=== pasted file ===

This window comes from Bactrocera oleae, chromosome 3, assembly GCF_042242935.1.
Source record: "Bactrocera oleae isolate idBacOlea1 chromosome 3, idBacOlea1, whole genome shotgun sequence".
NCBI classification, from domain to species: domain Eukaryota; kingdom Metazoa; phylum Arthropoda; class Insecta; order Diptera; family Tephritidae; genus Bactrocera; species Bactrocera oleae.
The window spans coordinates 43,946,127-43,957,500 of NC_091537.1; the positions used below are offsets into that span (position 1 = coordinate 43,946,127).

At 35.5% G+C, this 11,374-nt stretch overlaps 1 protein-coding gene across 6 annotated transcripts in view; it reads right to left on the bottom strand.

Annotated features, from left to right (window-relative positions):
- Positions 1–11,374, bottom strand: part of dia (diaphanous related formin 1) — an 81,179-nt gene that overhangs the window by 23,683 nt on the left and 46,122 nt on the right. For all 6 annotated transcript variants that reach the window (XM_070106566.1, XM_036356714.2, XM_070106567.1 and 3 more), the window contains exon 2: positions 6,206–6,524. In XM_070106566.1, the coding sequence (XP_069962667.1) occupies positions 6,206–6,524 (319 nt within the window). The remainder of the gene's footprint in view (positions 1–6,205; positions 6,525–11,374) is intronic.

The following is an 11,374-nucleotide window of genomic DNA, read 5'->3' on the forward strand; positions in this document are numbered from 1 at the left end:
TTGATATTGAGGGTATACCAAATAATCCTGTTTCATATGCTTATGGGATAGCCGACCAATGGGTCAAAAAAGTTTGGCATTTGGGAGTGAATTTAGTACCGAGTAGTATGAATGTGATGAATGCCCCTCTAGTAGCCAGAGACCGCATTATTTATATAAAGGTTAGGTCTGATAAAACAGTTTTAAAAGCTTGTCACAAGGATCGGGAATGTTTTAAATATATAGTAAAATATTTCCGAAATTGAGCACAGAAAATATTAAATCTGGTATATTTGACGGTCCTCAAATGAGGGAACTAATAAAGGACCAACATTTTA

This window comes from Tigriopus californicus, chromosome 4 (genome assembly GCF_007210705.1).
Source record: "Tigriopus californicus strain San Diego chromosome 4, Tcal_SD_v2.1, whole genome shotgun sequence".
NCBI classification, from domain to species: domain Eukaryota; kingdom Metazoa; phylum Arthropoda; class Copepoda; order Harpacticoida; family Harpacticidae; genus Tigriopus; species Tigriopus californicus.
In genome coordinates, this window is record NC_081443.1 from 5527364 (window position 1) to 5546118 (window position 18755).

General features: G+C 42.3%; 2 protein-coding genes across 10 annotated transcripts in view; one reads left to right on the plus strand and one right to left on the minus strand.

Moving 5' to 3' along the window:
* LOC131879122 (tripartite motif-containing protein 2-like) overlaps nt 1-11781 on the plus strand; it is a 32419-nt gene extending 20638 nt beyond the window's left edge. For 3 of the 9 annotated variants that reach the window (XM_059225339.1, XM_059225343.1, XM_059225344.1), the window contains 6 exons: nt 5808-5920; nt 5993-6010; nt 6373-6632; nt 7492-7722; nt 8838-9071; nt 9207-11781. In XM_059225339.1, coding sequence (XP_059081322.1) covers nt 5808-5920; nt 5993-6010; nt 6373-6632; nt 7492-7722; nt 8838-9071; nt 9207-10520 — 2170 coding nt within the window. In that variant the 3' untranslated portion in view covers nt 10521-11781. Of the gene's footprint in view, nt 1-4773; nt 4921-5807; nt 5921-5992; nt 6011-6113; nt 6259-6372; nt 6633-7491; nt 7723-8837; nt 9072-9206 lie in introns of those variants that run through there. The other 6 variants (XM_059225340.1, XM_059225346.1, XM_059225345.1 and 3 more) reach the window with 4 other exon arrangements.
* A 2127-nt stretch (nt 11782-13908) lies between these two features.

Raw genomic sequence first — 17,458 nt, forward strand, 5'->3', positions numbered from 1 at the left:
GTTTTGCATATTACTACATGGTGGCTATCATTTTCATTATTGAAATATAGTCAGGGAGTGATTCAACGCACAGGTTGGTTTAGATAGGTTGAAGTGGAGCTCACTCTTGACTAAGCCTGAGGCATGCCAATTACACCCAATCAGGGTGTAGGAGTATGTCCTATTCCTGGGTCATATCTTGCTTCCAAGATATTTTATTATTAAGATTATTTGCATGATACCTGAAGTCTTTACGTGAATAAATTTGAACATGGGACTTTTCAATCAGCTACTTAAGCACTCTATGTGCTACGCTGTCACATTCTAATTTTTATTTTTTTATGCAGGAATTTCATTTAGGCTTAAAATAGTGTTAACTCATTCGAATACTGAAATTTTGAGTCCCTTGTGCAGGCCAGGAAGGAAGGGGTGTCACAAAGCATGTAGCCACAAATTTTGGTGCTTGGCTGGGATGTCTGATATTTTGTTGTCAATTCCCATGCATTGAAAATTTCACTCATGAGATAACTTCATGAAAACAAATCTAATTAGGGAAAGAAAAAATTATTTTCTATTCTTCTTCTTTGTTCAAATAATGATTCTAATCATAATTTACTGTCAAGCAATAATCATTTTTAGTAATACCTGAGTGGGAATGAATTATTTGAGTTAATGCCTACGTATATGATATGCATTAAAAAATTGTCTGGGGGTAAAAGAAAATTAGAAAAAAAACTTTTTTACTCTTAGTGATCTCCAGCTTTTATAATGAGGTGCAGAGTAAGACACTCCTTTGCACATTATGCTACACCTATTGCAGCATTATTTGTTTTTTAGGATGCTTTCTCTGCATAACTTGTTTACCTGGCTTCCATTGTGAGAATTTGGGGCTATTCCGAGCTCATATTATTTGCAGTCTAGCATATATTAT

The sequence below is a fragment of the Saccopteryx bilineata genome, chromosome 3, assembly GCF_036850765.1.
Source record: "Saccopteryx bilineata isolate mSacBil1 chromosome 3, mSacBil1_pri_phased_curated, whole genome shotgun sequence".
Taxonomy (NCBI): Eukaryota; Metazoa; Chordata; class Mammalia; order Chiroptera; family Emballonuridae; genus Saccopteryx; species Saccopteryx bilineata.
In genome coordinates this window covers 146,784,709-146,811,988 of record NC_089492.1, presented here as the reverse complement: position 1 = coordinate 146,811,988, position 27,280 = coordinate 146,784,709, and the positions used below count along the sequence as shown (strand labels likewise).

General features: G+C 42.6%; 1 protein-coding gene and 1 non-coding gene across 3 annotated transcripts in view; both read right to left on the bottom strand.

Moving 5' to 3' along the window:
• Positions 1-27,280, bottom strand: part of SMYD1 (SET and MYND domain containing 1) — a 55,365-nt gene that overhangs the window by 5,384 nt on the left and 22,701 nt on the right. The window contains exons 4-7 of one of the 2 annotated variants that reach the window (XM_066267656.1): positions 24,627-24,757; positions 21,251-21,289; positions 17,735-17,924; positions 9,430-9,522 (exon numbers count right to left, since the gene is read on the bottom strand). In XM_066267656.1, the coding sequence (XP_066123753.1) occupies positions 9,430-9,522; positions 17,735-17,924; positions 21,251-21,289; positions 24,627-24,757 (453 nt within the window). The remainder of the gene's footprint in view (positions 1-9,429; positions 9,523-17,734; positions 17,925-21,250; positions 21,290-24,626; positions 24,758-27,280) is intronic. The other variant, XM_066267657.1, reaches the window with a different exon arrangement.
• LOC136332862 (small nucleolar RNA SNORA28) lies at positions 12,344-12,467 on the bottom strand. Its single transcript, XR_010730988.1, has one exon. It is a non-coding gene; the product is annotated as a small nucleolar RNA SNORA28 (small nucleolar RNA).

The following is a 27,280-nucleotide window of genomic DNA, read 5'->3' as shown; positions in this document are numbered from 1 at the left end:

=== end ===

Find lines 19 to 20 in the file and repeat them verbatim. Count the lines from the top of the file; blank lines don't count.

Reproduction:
GTTTTGCATATTACTACATGGTGGCTATCATTTTCATTATTGAAATATAGTCAGGGAGTGATTCAACGCACAGGTTGGTTTAGATAGGTTGAAGTGGAGCTCACTCTTGACTAAGCCTGAGGCATGCCAATTACACCCAATCAGGGTGTAGGAGTATGTCCTATTCCTGGGTCATATCTTGCTTCCAAGATATTTTATTATTAAGATTATTTGCATGATACCTGAAGTCTTTACGTGAATAAATTTGAACATGGGACTTTTCAATCAGCTACTTAAGCACTCTATGTGCTACGCTGTCACATTCTAATTTTTATTTTTTTATGCAGGAATTTCATTTAGGCTTAAAATAGTGTTAACTCATTCGAATACTGAAATTTTGAGTCCCTTGTGCAGGCCAGGAAGGAAGGGGTGTCACAAAGCATGTAGCCACAAATTTTGGTGCTTGGCTGGGATGTCTGATATTTTGTTGTCAATTCCCATGCATTGAAAATTTCACTCATGAGATAACTTCATGAAAACAAATCTAATTAGGGAAAGAAAAAATTATTTTCTATTCTTCTTCTTTGTTCAAATAATGATTCTAATCATAATTTACTGTCAAGCAATAATCATTTTTAGTAATACCTGAGTGGGAATGAATTATTTGAGTTAATGCCTACGTATATGATATGCATTAAAAAATTGTCTGGGGGTAAAAGAAAATTAGAAAAAAAACTTTTTTACTCTTAGTGATCTCCAGCTTTTATAATGAGGTGCAGAGTAAGACACTCCTTTGCACATTATGCTACACCTATTGCAGCATTATTTGTTTTTTAGGATGCTTTCTCTGCATAACTTGTTTACCTGGCTTCCATTGTGAGAATTTGGGGCTATTCCGAGCTCATATTATTTGCAGTCTAGCATATATTAT

The sequence below is a fragment of the Saccopteryx bilineata genome, chromosome 3, assembly GCF_036850765.1.